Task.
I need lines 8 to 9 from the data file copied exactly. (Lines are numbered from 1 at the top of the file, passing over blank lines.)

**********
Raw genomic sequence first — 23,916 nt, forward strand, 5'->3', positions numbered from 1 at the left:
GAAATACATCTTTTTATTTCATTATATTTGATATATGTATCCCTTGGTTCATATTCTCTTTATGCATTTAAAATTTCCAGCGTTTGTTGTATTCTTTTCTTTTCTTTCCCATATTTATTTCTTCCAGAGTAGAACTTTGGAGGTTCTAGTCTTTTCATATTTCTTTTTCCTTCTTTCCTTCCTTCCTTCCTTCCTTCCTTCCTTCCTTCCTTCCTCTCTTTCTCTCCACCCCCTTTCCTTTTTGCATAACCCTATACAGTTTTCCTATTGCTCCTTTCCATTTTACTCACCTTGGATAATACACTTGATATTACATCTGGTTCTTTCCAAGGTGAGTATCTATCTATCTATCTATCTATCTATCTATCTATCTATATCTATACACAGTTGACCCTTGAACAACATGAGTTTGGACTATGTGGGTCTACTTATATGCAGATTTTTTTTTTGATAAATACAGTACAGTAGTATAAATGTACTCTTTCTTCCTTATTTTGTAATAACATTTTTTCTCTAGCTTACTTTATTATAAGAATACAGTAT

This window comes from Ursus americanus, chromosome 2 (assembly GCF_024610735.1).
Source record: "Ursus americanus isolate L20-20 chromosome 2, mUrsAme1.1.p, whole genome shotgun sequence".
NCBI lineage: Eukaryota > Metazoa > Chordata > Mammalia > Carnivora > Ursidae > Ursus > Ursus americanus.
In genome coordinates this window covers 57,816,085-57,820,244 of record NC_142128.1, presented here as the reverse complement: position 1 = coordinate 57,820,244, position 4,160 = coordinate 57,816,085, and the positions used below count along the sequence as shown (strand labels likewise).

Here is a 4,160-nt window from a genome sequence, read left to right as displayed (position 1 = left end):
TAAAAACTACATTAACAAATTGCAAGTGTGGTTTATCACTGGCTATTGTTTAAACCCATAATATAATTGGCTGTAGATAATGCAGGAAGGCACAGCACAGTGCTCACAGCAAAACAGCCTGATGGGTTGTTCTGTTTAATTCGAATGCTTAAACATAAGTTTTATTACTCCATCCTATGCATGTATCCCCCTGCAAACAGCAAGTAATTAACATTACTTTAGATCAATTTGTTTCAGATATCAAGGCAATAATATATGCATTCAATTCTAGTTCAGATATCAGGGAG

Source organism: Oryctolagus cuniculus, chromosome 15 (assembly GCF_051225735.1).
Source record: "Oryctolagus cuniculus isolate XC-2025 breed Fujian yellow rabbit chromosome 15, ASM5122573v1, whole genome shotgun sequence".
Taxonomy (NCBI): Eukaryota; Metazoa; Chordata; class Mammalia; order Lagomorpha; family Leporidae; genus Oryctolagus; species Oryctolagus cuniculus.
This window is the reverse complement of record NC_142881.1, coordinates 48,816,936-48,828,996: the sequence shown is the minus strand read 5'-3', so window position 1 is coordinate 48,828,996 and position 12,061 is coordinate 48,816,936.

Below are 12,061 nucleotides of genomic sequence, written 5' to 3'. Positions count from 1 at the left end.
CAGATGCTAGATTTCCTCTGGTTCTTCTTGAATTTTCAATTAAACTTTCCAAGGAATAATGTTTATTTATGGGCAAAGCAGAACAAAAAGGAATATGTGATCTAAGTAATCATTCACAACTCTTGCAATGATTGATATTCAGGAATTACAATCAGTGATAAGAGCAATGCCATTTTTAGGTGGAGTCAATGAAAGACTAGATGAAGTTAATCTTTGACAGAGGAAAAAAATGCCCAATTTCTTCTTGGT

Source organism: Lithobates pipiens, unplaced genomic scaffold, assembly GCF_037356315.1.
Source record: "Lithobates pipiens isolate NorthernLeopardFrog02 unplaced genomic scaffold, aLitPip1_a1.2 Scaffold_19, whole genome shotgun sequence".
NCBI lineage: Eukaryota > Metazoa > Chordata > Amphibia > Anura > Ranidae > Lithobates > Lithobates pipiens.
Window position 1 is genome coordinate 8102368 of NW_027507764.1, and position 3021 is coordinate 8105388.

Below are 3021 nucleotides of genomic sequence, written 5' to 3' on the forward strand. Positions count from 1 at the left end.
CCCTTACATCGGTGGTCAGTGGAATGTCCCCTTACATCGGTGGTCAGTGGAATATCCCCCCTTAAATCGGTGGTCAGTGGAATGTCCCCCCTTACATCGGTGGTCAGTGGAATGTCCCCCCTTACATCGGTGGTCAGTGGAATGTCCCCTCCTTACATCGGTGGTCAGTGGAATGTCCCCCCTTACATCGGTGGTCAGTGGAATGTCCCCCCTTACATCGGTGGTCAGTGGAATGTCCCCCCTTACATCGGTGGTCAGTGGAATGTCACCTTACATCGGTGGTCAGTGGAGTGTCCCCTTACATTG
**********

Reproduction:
TAAAAACTACATTAACAAATTGCAAGTGTGGTTTATCACTGGCTATTGTTTAAACCCATAATATAATTGGCTGTAGATAATGCAGGAAGGCACAGCACAGTGCTCACAGCAAAACAGCCTGATGGGTTGTTCTGTTTAATTCGAATGCTTAAACATAAGTTTTATTACTCCATCCTATGCATGTATCCCCCTGCAAACAGCAAGTAATTAACATTACTTTAGATCAATTTGTTTCAGATATCAAGGCAATAATATATGCATTCAATTCTAGTTCAGATATCAGGGAG

Source organism: Oryctolagus cuniculus, chromosome 15 (assembly GCF_051225735.1).